Over two years after a woman with mental illness was found tied up, stripped, and sitting in her own excreta in a Hyderabad rehab home, not much seems to have changed in Telangana, where the rights of people with psycho-social disabilities are concerned. While a State Mental Health Authority was set up hastily in February this year, it was only done in response to a summons from the National Human Rights Commission on the issue, and was not properly set up, alleges a human rights activist who has been following the case.
A reply from the National Human Rights Commission (NHRC) earlier this month, to an activist asking for an update on this particular case, shows that the authorities in Telangana did not act until summons were issued to the state's Health Secretary. Even after the NHRC summons, only very little was done, says Vaishnavi Jayakumar, the human rights activist who received the reply.
It was in 2017 that a video from a Hyderabad home for the destitute, called 'Aramghar', showed Renuka, alias Rinku in a deplorable condition. In the video, Rinku even alleged that she was sexually assaulted by staff of the home.
"The Women and Child Welfare Department (WCD) inspection report was completed in 24 hours from when the inspection team was deputed, and submitted on June 3, 2017. Despite this promising speedy start, subsequently, there seems to have been no action by either the WCD, Health, Disability Commissioner or Social Welfare departments, till the NHRC summons was filed against the health secretary," Vaishnavi said in her observations, in response to the NHRC reply.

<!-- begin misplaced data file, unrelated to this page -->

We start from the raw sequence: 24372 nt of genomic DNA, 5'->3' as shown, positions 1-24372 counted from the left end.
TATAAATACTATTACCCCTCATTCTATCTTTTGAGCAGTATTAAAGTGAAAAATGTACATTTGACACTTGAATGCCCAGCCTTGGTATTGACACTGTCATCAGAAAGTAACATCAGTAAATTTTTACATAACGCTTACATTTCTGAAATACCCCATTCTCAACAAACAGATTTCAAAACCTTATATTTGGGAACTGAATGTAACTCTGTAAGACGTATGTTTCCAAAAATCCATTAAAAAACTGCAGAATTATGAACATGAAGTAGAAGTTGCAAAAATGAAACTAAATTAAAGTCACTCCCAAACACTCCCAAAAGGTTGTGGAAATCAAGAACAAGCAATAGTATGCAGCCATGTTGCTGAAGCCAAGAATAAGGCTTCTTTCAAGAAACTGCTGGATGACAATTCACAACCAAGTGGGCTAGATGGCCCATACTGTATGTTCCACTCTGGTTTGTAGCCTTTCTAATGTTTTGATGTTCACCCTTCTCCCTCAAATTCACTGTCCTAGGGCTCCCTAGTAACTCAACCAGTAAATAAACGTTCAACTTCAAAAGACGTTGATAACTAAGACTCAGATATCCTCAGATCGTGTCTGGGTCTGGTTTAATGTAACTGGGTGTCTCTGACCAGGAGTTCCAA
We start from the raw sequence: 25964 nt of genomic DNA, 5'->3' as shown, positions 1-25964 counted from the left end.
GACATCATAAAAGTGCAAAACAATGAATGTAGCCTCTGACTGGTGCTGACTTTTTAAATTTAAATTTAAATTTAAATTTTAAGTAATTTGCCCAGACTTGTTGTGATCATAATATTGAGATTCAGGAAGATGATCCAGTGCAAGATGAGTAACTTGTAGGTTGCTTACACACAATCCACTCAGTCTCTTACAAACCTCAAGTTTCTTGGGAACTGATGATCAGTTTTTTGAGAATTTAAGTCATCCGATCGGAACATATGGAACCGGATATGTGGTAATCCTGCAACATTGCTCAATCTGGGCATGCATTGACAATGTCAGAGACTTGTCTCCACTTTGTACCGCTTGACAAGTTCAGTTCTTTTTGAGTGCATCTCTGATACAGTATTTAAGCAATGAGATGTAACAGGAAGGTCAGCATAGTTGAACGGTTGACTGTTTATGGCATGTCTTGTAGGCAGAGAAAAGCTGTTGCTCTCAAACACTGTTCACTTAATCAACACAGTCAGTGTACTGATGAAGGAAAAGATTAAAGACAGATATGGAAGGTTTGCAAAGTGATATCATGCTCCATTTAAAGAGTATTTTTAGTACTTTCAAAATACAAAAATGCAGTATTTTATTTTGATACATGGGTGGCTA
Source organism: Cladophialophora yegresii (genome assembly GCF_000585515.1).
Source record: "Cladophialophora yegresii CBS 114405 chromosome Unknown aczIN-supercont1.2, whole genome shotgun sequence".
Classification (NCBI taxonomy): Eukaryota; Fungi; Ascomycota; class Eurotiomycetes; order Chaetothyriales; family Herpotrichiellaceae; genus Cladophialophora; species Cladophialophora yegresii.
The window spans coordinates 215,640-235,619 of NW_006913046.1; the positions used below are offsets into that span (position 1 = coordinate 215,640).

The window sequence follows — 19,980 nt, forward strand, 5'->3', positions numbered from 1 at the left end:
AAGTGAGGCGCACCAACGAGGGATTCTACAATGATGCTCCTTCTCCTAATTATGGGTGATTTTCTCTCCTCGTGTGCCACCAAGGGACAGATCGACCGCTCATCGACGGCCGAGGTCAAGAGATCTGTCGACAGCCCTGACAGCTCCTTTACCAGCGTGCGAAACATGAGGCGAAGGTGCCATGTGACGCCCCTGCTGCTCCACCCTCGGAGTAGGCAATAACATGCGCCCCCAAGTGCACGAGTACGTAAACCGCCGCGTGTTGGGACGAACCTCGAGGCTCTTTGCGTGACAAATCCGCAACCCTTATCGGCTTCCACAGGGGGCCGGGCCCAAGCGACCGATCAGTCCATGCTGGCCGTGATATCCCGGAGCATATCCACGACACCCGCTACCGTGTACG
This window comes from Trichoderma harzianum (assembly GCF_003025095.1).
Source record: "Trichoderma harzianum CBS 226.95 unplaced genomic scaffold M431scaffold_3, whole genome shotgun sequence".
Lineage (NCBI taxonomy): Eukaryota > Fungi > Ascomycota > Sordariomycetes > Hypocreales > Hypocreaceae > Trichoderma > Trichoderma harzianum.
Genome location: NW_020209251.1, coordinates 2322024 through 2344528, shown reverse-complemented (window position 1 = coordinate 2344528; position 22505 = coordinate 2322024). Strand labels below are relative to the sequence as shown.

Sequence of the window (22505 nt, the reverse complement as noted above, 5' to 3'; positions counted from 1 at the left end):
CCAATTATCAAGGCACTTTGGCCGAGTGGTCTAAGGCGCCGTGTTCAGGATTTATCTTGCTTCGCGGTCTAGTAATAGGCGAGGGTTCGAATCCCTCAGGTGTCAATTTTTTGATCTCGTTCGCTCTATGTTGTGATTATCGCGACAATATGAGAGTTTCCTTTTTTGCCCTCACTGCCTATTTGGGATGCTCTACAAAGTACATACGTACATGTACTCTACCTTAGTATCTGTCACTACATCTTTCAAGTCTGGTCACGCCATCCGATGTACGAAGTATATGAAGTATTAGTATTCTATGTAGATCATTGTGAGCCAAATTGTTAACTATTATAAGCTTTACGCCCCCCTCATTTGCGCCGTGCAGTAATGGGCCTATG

Stating that the "delay and lack of responsibility of the designated authority is unconscionable," Vaishnavi also told TNM, "Authorities seem to have hastily set up a State Mental Health Authority, one week before the summon date was due. It is clear that this has been a response to the summons, which is why something has happened; whatever little that may be."
Arguing that the Authority was set up in contravention of the Mental Healthcare Act, 2017, Vaishnavi, in her reply to the NHRC said, "Its very legality is questionable and requires urgent action. How can one half-set up a monitoring authority with ex-officio members in a government notification stating that other members will be added in due course?"
"Even if we consider the action taken report from the Health Department, they could have very easily done the same in June 2017 itself. What is statutory itself is not being done," Vaishnavi tells TNM.
While Rinku has now returned home to Bihar and is with her family members, thanks to intervention by the Telangana State Legal Services Authority, which had acted suo motu and single handedly reintegrated her, larger questions still persist.
"Has justice been done? There is a big question mark about the alleged sexual abuse that Rinku faced. There are no answers to that, and no information is available about measures taken to prevent such incidents, if any. How many such women could be out there right now and what is the government doing to address that?" Vaishnavi asks.
Contending that it was premature to close the case, Vaishnavi told the NHRC, "I am not reassured by the Telangana Health Secretaryâ€™s statement that â€˜the Telangana Government is committed to provide mental healthcare services for persons with mental illness and to protect and fulfil the rights of such persons so that the much deserved human rights, especially to live with dignity and social inclusion are ensured.â€™ While they are fine sentiments, I am unable to concur with the statement â€“ and not merely due to the inaction in this particular case."
She also pointed out that the Telangana government, even post February 2019, was not in compliance with data and reports ordered by the Supreme Court in connection with a roadmap for rehabilitation of persons (who were fit and fine after recovering from a mental illness) living in government-run mental hospitals in India.